Tips for Salary Negotiations in the US



The salary topic may come up at any time during your job application process. It can be as soon as when you fill out the application form, before you are offered an interview, in the middle of an interview, or even as late as after you get the job offer.

Anytime the topic comes up, you should be ready with an answer. Therefore, in this section, we are trying to provide some tips on dealing with salary negotiation.


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  Salary Negotiations




How to find out about the salary range for the job that I applied for?

Is the Salary Offered Good Enough for Me?

What if I am not happy with the salary offered by the company?

Some Tips on Salary Negotiation

 

How to find out about the salary range for the job that I applied for?

Below are some important factors that determine your salary:

  • The type of job that you will be doing
  • The company’s well being
  • The geographical area where the job is located
  • Your degree, skill, and experience
  • The school where you graduated from
  • Overall macro economic condition

Below are some websites that provide information on the salary range for a particular job. Other than from these sites, you can also ask your friends and family about the typical salary for a particular job.

Salary.com provides free information about salaries by job tittle and location

JobStar.org provides free links to salary information on certain job or profession

SalaryExpert.com provides salary information for the U.S. and other countries

You can also find the information about salary range in the geographical area where the job is located from those websites.

To find out about the salary range for alumni from your university, ask your career center the salary range for students graduated from your university for a particular job.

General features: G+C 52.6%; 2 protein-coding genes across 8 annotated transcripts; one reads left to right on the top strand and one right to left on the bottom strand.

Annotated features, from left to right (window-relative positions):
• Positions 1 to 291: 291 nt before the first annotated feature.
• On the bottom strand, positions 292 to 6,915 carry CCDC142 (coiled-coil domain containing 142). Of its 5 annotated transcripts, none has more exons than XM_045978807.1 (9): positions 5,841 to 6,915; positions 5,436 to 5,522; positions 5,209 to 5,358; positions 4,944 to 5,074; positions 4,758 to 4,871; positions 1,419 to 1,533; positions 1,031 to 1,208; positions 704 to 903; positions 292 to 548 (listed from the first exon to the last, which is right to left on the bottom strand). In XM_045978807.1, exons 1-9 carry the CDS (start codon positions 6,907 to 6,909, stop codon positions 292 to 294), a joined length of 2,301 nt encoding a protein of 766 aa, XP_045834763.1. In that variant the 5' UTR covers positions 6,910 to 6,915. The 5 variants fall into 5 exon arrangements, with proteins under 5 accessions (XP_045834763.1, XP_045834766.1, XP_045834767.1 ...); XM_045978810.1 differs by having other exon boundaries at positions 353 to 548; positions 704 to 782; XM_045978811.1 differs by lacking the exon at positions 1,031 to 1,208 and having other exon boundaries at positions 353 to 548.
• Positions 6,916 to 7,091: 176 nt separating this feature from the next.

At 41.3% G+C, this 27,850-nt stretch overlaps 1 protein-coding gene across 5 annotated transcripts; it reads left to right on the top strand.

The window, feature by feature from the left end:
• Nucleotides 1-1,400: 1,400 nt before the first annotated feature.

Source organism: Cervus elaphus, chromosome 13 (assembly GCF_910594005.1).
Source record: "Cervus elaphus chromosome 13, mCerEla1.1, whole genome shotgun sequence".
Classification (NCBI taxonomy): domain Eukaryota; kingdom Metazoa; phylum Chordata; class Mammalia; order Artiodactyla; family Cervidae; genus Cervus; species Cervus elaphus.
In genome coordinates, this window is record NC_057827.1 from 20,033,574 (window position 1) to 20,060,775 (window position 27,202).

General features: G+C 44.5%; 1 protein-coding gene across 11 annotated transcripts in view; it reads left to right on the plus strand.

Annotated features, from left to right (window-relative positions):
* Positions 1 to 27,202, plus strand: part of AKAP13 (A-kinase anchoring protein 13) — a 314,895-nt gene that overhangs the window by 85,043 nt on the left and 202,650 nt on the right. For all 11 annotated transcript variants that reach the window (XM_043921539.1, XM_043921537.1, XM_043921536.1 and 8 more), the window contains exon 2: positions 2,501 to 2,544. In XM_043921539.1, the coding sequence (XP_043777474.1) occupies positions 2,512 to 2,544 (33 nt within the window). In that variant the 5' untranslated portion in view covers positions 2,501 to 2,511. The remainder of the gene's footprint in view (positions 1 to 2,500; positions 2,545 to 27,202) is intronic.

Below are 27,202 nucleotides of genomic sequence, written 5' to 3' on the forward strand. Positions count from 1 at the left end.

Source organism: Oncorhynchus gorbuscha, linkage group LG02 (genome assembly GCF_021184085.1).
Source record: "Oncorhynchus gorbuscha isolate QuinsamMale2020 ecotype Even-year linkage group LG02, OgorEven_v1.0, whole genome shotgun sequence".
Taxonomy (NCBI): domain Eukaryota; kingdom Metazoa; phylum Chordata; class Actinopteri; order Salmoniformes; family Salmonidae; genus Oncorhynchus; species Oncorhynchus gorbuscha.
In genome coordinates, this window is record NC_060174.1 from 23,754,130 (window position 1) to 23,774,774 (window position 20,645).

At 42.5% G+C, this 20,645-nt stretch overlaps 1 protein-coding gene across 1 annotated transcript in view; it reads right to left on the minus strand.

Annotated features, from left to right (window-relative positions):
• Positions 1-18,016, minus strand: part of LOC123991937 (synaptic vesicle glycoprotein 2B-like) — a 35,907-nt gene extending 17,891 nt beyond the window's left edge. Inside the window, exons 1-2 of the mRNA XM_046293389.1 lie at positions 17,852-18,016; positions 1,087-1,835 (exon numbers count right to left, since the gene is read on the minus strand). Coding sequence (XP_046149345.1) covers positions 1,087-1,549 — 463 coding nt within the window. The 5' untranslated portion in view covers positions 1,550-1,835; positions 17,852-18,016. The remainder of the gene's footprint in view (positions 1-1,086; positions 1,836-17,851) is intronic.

After you find the range, you can do some research on the company, including the company’s size, profitability, and the urgency of the company to fill the job. The bigger and the more profitable the company, the more likely you will get a better salary, especially if the company needs somebody to fill the job quickly. However, you should also look at your skills, your experience, and the importance of your job in the company. These factors determine your value in the market, and the more valuable you are in the market, the better of your position in negotiating your salary. This Occupational outlook handbook can help you to compare your experience and skill with the average skills available in the market for a particular job in a particular area.

Another important factor that you should not forget is the overall macro economic condition. When the economy is slow and the unemployment rate is high, you have less bargaining power for a higher salary.

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Is the Salary Offered Good Enough for Me?

In most cases, your salary will be your only source of income. Thus, to see if your salary is good enough for you, you should estimate your expenses such as:

    • Accommodation (rent, mortgage)
    • Transportation (bus, train, car payment)
    • Food
    • Insurance
    • Paying off student loan
    • Entertainment, etc